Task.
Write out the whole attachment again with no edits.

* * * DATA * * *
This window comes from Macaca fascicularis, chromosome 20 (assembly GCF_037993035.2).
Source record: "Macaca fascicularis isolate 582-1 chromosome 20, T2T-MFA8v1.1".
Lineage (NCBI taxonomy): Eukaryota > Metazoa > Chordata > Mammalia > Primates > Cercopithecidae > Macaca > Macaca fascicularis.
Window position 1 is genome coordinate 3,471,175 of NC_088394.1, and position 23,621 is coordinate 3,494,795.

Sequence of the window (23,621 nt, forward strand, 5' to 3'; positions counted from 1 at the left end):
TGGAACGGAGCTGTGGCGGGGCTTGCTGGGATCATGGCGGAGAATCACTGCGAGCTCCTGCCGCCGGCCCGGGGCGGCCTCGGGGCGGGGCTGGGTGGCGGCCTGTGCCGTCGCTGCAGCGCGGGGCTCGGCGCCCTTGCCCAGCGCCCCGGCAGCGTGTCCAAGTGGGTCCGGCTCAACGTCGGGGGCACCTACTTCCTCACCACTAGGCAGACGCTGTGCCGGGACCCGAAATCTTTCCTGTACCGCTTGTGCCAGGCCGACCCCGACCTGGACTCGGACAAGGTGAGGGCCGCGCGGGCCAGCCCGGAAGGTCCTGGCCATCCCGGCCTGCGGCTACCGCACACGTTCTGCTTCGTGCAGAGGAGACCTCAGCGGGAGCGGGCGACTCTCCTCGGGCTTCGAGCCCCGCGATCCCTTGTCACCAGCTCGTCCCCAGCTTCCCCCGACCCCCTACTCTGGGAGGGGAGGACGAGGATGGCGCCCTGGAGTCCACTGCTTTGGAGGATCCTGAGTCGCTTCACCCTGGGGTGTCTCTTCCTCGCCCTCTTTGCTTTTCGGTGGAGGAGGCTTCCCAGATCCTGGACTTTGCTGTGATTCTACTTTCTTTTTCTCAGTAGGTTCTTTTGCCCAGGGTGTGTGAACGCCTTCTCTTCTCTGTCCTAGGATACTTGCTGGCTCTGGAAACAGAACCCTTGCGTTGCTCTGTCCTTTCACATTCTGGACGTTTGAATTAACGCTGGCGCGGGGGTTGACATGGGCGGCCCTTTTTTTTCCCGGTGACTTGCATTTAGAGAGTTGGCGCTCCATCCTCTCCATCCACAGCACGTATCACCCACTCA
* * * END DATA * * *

This window comes from Macaca fascicularis, chromosome 20 (assembly GCF_037993035.2).
Source record: "Macaca fascicularis isolate 582-1 chromosome 20, T2T-MFA8v1.1".
Lineage (NCBI taxonomy): Eukaryota > Metazoa > Chordata > Mammalia > Primates > Cercopithecidae > Macaca > Macaca fascicularis.
Window position 1 is genome coordinate 3,471,175 of NC_088394.1, and position 23,621 is coordinate 3,494,795.

Sequence of the window (23,621 nt, forward strand, 5' to 3'; positions counted from 1 at the left end):
TGGAACGGAGCTGTGGCGGGGCTTGCTGGGATCATGGCGGAGAATCACTGCGAGCTCCTGCCGCCGGCCCGGGGCGGCCTCGGGGCGGGGCTGGGTGGCGGCCTGTGCCGTCGCTGCAGCGCGGGGCTCGGCGCCCTTGCCCAGCGCCCCGGCAGCGTGTCCAAGTGGGTCCGGCTCAACGTCGGGGGCACCTACTTCCTCACCACTAGGCAGACGCTGTGCCGGGACCCGAAATCTTTCCTGTACCGCTTGTGCCAGGCCGACCCCGACCTGGACTCGGACAAGGTGAGGGCCGCGCGGGCCAGCCCGGAAGGTCCTGGCCATCCCGGCCTGCGGCTACCGCACACGTTCTGCTTCGTGCAGAGGAGACCTCAGCGGGAGCGGGCGACTCTCCTCGGGCTTCGAGCCCCGCGATCCCTTGTCACCAGCTCGTCCCCAGCTTCCCCCGACCCCCTACTCTGGGAGGGGAGGACGAGGATGGCGCCCTGGAGTCCACTGCTTTGGAGGATCCTGAGTCGCTTCACCCTGGGGTGTCTCTTCCTCGCCCTCTTTGCTTTTCGGTGGAGGAGGCTTCCCAGATCCTGGACTTTGCTGTGATTCTACTTTCTTTTTCTCAGTAGGTTCTTTTGCCCAGGGTGTGTGAACGCCTTCTCTTCTCTGTCCTAGGATACTTGCTGGCTCTGGAAACAGAACCCTTGCGTTGCTCTGTCCTTTCACATTCTGGACGTTTGAATTAACGCTGGCGCGGGGGTTGACATGGGCGGCCCTTTTTTTTCCCGGTGACTTGCATTTAGAGAGTTGGCGCTCCATCCTCTCCATCCACAGCACGTATCACCCACTCA